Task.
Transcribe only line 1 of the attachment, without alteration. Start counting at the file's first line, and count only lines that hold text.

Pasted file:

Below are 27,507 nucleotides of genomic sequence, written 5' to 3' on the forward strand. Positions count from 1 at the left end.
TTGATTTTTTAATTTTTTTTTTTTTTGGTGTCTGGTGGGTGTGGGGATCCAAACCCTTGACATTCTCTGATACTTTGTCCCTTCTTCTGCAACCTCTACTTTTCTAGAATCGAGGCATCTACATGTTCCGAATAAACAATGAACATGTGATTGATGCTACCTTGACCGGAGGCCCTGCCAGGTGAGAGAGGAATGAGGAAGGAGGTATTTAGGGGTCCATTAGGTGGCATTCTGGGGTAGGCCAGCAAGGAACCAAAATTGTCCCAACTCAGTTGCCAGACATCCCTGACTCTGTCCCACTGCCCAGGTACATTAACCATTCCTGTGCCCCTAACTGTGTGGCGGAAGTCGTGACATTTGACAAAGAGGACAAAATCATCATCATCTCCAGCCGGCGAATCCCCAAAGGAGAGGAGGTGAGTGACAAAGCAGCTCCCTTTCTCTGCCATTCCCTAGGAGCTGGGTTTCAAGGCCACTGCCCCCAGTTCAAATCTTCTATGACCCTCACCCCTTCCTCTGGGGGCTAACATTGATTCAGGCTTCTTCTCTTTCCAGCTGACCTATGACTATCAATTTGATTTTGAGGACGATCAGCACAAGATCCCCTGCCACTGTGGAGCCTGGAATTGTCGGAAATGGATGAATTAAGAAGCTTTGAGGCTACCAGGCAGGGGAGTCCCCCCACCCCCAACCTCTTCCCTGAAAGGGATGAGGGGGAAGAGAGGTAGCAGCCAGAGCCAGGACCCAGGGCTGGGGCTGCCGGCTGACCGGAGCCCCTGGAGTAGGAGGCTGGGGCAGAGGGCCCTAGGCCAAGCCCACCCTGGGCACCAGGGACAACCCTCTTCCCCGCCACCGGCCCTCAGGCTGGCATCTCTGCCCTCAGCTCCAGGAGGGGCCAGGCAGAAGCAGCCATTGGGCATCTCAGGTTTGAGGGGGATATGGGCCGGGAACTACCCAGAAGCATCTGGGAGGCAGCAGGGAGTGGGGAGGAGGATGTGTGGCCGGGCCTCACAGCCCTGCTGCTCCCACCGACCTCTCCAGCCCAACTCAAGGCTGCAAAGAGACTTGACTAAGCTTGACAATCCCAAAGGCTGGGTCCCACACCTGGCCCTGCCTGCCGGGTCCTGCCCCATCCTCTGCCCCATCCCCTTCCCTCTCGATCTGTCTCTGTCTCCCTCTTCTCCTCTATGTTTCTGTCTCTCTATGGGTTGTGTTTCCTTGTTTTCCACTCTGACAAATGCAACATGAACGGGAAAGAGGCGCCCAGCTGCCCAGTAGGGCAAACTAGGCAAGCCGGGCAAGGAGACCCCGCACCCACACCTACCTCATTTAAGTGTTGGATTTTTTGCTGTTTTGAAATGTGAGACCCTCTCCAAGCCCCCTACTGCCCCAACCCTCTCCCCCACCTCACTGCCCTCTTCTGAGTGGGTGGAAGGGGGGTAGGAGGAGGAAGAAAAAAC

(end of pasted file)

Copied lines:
Below are 27,507 nucleotides of genomic sequence, written 5' to 3' on the forward strand. Positions count from 1 at the left end.